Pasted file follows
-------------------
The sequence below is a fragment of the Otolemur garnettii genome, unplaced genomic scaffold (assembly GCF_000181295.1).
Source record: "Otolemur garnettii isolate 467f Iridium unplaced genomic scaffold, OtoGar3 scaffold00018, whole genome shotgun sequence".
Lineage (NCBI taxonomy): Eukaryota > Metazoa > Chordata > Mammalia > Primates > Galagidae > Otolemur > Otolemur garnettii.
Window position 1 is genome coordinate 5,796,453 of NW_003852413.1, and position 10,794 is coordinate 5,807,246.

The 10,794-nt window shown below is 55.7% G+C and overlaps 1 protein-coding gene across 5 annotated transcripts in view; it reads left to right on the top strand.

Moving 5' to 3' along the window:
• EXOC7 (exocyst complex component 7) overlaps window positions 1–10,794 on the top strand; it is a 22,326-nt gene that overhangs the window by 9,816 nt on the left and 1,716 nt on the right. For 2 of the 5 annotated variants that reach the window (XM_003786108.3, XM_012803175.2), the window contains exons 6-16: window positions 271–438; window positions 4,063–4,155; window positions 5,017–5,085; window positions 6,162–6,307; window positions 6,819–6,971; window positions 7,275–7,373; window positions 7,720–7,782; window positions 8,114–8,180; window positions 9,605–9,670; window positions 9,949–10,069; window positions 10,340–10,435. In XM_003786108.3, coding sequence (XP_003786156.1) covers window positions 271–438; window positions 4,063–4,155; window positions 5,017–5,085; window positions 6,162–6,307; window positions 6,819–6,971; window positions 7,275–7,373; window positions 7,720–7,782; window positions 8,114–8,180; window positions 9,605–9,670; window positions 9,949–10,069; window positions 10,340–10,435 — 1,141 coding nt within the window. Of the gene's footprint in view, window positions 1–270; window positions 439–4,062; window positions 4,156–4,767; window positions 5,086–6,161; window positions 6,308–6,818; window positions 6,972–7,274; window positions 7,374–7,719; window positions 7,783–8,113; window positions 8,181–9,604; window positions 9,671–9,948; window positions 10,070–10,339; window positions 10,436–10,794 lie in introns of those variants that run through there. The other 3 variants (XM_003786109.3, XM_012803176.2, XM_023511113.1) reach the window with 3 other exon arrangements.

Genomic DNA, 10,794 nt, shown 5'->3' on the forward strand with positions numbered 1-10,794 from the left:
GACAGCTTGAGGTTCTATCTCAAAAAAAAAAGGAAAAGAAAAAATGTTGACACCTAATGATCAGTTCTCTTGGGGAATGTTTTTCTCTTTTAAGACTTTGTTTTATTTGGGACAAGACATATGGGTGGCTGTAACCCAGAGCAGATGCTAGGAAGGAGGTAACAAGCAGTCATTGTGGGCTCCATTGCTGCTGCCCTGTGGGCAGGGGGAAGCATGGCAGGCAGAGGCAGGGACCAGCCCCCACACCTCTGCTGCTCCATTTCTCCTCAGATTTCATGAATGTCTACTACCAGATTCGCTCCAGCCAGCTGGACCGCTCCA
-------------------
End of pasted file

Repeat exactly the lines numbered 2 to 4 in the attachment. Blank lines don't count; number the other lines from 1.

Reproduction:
Source record: "Otolemur garnettii isolate 467f Iridium unplaced genomic scaffold, OtoGar3 scaffold00018, whole genome shotgun sequence".
Lineage (NCBI taxonomy): Eukaryota > Metazoa > Chordata > Mammalia > Primates > Galagidae > Otolemur > Otolemur garnettii.
Window position 1 is genome coordinate 5,796,453 of NW_003852413.1, and position 10,794 is coordinate 5,807,246.